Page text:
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Program on operators

 
kanna kesavan
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class Eg1 {
public static void main (String[] args) {
byte x = 3, y = 5;
System.out.print((~x == -x - 1)+","+(~y == -y - 1));

byte x1 = 3, y1 = 5;
System.out.print((-x1 == ~x1 + 1)+","+(-y1 == ~y1 + 1));

}}


Please help me how to solve these type of questions if they appear in exam?
I need some manual steps to check my answer?
 
Marcus Green
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What is your current thinking on this question?, do you have a theory on why it generates the output you get when you compile and run it?
[ May 29, 2005: Message edited by: Marcus Green ]
 
amit taneja
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Originally posted by Marcus Green:
What is your current thinking on this question?, do you have a theory on why it generates the output you get when you compile and run it?

[ May 29, 2005: Message edited by: Marcus Green ]



not a relevent answer ...

kindly give relevent answer rancher ..

regards
 
Jim Yingst
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I think it's very relevant. When people just ask questions without giving us any idea how much they understand already, then it seems like we are expected to explain everything, and there's an excellent chance that we'll be wasting time describing things that thee questioner knows already, or that they can't understand yet becuase they don't yet have sufficient background information. We're all unpaid volunteers here, and we don't exist simply to spew out answers to every question that people can think of. We're much more likely to be able to help if we have enough information that we can tell what level the questioner is at, and if we can see that the questioner is putting some effort into thinking and researching the answer.

I recommend JavaRanch's HowToAskQuestionsTheSmartWay and the page which inspired it, Eric Raymond's How to Ask Questions The Smart Way.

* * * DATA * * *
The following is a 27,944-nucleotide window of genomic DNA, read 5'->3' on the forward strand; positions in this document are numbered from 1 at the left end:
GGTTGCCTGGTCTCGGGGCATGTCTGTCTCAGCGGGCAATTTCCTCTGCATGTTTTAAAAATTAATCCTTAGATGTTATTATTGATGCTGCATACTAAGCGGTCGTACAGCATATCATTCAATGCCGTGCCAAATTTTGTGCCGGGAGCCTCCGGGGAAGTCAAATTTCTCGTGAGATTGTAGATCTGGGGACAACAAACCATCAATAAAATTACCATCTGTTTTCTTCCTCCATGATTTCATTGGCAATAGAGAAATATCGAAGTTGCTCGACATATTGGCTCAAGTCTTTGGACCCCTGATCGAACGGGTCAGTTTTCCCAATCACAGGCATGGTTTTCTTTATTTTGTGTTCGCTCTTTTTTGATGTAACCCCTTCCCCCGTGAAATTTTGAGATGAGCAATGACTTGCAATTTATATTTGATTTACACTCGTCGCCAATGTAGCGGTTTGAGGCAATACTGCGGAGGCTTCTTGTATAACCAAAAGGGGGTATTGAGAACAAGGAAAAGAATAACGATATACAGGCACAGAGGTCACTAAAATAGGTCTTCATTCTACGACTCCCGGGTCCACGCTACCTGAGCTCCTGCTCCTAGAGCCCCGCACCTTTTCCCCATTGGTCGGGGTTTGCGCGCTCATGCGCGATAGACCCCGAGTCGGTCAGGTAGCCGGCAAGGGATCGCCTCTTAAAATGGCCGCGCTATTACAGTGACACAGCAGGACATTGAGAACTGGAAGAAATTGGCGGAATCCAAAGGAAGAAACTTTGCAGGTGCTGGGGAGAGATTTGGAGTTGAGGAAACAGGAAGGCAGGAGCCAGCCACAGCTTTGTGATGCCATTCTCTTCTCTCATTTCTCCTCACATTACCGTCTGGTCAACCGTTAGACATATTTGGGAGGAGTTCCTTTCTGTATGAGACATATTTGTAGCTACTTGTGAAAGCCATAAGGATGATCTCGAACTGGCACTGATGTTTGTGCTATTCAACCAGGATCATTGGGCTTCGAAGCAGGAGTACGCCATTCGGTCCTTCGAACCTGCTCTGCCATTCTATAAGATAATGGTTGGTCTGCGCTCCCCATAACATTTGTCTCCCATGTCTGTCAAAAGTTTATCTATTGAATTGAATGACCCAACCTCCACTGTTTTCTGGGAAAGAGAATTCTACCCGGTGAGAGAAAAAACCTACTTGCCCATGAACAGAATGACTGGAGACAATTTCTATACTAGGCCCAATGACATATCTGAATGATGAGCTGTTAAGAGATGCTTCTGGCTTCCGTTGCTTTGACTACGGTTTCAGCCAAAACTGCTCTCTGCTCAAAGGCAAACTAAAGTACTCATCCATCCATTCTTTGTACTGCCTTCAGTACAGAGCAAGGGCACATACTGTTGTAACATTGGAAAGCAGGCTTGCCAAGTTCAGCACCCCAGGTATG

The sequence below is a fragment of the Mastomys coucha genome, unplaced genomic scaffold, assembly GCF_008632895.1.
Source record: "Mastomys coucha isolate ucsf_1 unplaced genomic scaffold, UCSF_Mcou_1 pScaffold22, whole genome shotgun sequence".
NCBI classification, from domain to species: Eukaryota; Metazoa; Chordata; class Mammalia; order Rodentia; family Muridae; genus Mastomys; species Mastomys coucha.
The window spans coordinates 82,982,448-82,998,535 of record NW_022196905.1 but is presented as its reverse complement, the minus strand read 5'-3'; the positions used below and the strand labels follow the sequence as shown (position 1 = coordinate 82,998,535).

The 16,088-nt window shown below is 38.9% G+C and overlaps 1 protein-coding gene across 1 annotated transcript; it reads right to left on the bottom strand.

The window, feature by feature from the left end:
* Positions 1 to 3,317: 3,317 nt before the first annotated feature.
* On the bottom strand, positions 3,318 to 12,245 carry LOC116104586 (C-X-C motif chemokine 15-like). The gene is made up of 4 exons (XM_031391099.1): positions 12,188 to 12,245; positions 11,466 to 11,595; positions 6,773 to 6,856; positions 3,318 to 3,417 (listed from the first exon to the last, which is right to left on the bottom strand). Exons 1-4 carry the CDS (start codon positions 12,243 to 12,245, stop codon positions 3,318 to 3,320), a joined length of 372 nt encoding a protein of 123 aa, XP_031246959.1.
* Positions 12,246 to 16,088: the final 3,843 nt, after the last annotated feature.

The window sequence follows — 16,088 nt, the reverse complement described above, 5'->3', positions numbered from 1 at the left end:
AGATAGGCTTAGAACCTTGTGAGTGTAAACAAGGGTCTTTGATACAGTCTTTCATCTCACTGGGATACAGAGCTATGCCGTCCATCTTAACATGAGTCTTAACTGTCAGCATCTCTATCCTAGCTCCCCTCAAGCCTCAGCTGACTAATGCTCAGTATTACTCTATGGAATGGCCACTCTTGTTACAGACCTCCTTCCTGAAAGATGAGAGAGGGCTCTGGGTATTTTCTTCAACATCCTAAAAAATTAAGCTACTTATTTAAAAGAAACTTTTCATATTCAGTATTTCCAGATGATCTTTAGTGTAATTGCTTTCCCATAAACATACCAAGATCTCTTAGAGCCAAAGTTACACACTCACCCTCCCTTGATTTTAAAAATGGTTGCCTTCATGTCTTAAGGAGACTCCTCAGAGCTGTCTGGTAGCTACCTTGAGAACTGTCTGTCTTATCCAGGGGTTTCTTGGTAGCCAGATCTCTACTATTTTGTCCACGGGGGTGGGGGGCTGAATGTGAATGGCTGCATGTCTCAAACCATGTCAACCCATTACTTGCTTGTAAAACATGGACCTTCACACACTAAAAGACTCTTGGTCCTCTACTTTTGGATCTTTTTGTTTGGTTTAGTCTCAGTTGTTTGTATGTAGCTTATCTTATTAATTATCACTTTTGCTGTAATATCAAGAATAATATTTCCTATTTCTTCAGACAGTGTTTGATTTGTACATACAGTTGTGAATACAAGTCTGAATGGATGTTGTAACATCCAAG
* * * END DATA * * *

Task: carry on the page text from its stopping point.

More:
Geethakrishna Srihari
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Keshav,
If you know whats two's complement you can get the catch of the question...

No need to apply any manual steps:

-x == ~x + 1 : true

~x inverts all the bits
add 1 to it...we get -x..
 
amit taneja
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Originally posted by Jim Yingst:
I think it's very relevant. When people just ask questions without giving us any idea how much they understand already, then it seems like we are expected to explain everything, and there's an excellent chance that we'll be wasting time describing things that thee questioner knows already, or that they can't understand yet becuase they don't yet have sufficient background information. We're all unpaid volunteers here, and we don't exist simply to spew out answers to every question that people can think of. We're much more likely to be able to help if we have enough information that we can tell what level the questioner is at, and if we can see that the questioner is putting some effort into thinking and researching the answer.

I recommend JavaRanch's HowToAskQuestionsTheSmartWay and the page which inspired it, Eric Raymond's How to Ask Questions The Smart Way.



but the original question asked is obvious that he/she is not able to solve that particular expression which results to boolen
thats it...
i m not saying to give full explanation but here the thing are clearly mentioned...that she is asking ..how she get this answer..so the reply should be to present how ( by what method) the result is comming..
and not teaching the whole java book

don't mind sheriff..

regards
 
Henry Wong
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Originally posted by amit taneja:

but the original question asked is obvious that he/she is not able to solve that particular expression which results to boolen
thats it...
i m not saying to give full explanation but here the thing are clearly mentioned...that she is asking ..how she get this answer..so the reply should be to present how ( by what method) the result is comming..
and not teaching the whole java book

don't mind sheriff..

regards


I totally agree with Jim in this regard. It is really frustrating when readers are expecting detailed answers, but is not even willing to spend a few minutes to qualified the questions. It is even more frustrating, after posting a detail answer, all you get is ... "not clear, try again".

But yes, the answer to this questions, relies on knowledge of the twos complement representation for negating numbers.

Henry
 
amit taneja
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why you moderator are continiously deleting my threads ???
i m unhappy

what if i write against it...can't you digest that ..i wrote truth in balanced way..


[ June 03, 2005: Message edited by: amit taneja ]
 
Jim Yingst
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Amit, the answer is here.
 
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